Throughout his time in China, Young did a lot of reflecting. The distance and separation allowed him to analyze things through a more honest lens. He would just sit and contemplate what he should have done differently, often jotting notes down on a piece of paper. For all the work he put in during his three years with the Pacers (like famously sleeping on the floor of the practice facility), I could have gone harder, he thought. But mainly, in his eyes, it was the “little things” that needed to be fixed, like his attitude toward the G League and his disposition on the bench after being subbed out of games.
“It was my maturity,” he tells SLAM. “I knew that I was good enough to play on the court, but did I have the mindset and the mentality to cheer my teammates on, like they would do for me if I was out there? I didn’t have it. I would be over there mad. Like, what am I mad for? I was young. If I could get that back, I would change the narrative to how I act now. I would just act like how I am [as] a father to my kids. I gotta be a father. I can’t be childish. I gotta make sure I show them how to live life, how to respect life, how to respect yourself, and how to become successful at a high level.”
Young’s sole year with the Royal Fighters provided further validation that the NBA was well within reach. Coach Marbury challenged him to do whatever it took to get back, stressing—in many emotional, tear-filled conversations—that Young belonged there—not here. The message was received clearly. Following the season, Young pledged to pursue all the necessary steps, no matter the circumstances, to realize his NBA dream again.
Thus, at the age of 29, he left another three-million-dollar contract on the table and entered the G League draft instead. “If you know you belong somewhere, and you know what it takes to get there, you gotta do the things that you don’t want to do to get there,” Young says. “I knew that I would have to take a big pay cut. I felt like, no biggie. I can sacrifice that to get to where I want.”
Birmingham was ecstatic to see him still available deep into the first round. Given his track record, Young had been at the very, very top of their draft board. The front office was able to negotiate a last-second trade, moving up to the 21st pick to select him. Since then, it has been a non-stop whirlwind of training camp, practice, 5:45 am workouts (“The Breakfast Club,” as Young calls it), road trips and games. He has put up solid numbers (15.2 points, 4.5 rebounds, 3.7 assists and 1.3 steals); but he also understands that it is those “little things,” the things he sometimes neglected before, that will land him back on an NBA roster: being a good teammate, leading on and off the court, maintaining a positive attitude and rigorous work ethic.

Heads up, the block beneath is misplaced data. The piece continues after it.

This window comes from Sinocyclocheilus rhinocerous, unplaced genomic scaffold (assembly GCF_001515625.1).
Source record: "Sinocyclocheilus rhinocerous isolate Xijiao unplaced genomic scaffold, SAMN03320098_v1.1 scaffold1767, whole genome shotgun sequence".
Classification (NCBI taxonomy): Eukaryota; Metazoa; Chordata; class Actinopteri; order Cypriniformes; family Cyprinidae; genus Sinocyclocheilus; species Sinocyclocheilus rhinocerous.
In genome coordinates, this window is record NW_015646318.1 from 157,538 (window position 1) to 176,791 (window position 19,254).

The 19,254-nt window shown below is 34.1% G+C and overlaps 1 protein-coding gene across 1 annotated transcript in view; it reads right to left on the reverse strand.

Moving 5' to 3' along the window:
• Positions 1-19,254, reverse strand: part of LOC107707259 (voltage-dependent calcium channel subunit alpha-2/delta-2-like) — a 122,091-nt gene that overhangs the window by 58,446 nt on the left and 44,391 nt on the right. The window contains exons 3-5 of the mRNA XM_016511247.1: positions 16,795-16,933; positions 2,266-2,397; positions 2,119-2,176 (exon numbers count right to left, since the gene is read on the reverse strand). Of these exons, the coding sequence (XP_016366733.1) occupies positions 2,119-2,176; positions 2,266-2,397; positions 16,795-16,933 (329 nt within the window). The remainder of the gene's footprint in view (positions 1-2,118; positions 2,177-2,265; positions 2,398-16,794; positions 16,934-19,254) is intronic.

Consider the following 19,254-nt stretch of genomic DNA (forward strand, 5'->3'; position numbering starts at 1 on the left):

“I would say that Joe Young’s engagement, humbleness and excitedness to be here has been amazing,” Squadron head coach Ryan Pannone says. “Obviously, he’s got the most NBA experience on our team, but he’s been a great leader for us with that experience because, [like] a lot of players, there are some things he can look back on in his career—and I think all of us can look back on our career—and say, I wish I would have done this differently at 22, 23 years old. And he’s been imparting that knowledge on our players, and that’s been huge for us.”
“He’s been real important [for me and our team],” says 23-year-old guard John Petty Jr. “He looks at me like I’m his rookie. He said it’s like Paul George [was for him] when he came in the League—he was Paul George’s rookie [in Indiana]. It’s just good being around him, just seeing stuff like, every morning, he gets up at 5:45 to get a workout in. Seeing that type of stuff makes you want to do it.”
Young is trying hard to set an example—never mind that it’s in the G League, in a small, dimly lit gym at Birmingham Southern College.
“Let’s get better! Let’s get better!” he hollers between drills. “Dial in! Dial in!” Being in that gym might feel like a long way from his days as a Pacer, but Young is right there, right on the doorstep of where he wants to be—where he knows he should be.
“We will get back,” Young tells me, flashing a big smile. “We’re going to be back in the NBA.”
Photo credit Birmingham Squadron.